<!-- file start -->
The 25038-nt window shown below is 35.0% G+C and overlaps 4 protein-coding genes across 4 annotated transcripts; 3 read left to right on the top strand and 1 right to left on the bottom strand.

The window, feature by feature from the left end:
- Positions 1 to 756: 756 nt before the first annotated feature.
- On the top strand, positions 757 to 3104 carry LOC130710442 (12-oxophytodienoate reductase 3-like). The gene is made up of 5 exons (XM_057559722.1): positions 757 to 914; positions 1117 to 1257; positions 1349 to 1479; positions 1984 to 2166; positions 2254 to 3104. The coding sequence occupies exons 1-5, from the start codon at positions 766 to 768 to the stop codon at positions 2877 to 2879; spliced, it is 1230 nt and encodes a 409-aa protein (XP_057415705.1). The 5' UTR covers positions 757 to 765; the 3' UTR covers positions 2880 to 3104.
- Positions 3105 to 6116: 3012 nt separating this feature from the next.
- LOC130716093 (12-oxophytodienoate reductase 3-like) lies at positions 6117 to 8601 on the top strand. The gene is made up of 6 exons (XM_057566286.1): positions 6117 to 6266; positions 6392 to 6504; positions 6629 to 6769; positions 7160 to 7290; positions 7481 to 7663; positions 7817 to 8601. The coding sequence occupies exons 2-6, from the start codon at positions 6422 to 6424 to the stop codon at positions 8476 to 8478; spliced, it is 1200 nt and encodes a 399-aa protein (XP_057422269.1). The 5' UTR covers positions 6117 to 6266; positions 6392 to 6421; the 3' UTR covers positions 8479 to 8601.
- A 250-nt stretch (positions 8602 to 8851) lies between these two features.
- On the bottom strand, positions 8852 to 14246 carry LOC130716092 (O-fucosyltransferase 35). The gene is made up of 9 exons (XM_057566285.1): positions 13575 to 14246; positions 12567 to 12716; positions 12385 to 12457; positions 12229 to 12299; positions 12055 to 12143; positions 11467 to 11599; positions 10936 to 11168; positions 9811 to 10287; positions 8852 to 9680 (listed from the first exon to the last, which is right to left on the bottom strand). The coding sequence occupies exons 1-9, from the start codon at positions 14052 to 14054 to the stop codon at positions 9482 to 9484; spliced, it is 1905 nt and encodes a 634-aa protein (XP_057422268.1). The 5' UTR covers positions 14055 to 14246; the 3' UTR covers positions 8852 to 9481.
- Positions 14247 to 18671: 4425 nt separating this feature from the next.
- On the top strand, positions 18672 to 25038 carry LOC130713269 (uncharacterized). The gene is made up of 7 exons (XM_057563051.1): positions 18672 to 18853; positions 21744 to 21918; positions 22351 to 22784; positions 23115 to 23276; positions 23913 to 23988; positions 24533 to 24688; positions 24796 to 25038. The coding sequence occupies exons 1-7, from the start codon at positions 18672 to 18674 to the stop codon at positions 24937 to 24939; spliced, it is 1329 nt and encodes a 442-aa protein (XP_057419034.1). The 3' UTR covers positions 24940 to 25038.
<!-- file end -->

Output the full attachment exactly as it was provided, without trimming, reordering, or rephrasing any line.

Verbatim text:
The 25038-nt window shown below is 35.0% G+C and overlaps 4 protein-coding genes across 4 annotated transcripts; 3 read left to right on the top strand and 1 right to left on the bottom strand.

The window, feature by feature from the left end:
- Positions 1 to 756: 756 nt before the first annotated feature.
- On the top strand, positions 757 to 3104 carry LOC130710442 (12-oxophytodienoate reductase 3-like). The gene is made up of 5 exons (XM_057559722.1): positions 757 to 914; positions 1117 to 1257; positions 1349 to 1479; positions 1984 to 2166; positions 2254 to 3104. The coding sequence occupies exons 1-5, from the start codon at positions 766 to 768 to the stop codon at positions 2877 to 2879; spliced, it is 1230 nt and encodes a 409-aa protein (XP_057415705.1). The 5' UTR covers positions 757 to 765; the 3' UTR covers positions 2880 to 3104.
- Positions 3105 to 6116: 3012 nt separating this feature from the next.
- LOC130716093 (12-oxophytodienoate reductase 3-like) lies at positions 6117 to 8601 on the top strand. The gene is made up of 6 exons (XM_057566286.1): positions 6117 to 6266; positions 6392 to 6504; positions 6629 to 6769; positions 7160 to 7290; positions 7481 to 7663; positions 7817 to 8601. The coding sequence occupies exons 2-6, from the start codon at positions 6422 to 6424 to the stop codon at positions 8476 to 8478; spliced, it is 1200 nt and encodes a 399-aa protein (XP_057422269.1). The 5' UTR covers positions 6117 to 6266; positions 6392 to 6421; the 3' UTR covers positions 8479 to 8601.
- A 250-nt stretch (positions 8602 to 8851) lies between these two features.
- On the bottom strand, positions 8852 to 14246 carry LOC130716092 (O-fucosyltransferase 35). The gene is made up of 9 exons (XM_057566285.1): positions 13575 to 14246; positions 12567 to 12716; positions 12385 to 12457; positions 12229 to 12299; positions 12055 to 12143; positions 11467 to 11599; positions 10936 to 11168; positions 9811 to 10287; positions 8852 to 9680 (listed from the first exon to the last, which is right to left on the bottom strand). The coding sequence occupies exons 1-9, from the start codon at positions 14052 to 14054 to the stop codon at positions 9482 to 9484; spliced, it is 1905 nt and encodes a 634-aa protein (XP_057422268.1). The 5' UTR covers positions 14055 to 14246; the 3' UTR covers positions 8852 to 9481.
- Positions 14247 to 18671: 4425 nt separating this feature from the next.
- On the top strand, positions 18672 to 25038 carry LOC130713269 (uncharacterized). The gene is made up of 7 exons (XM_057563051.1): positions 18672 to 18853; positions 21744 to 21918; positions 22351 to 22784; positions 23115 to 23276; positions 23913 to 23988; positions 24533 to 24688; positions 24796 to 25038. The coding sequence occupies exons 1-7, from the start codon at positions 18672 to 18674 to the stop codon at positions 24937 to 24939; spliced, it is 1329 nt and encodes a 442-aa protein (XP_057419034.1). The 3' UTR covers positions 24940 to 25038.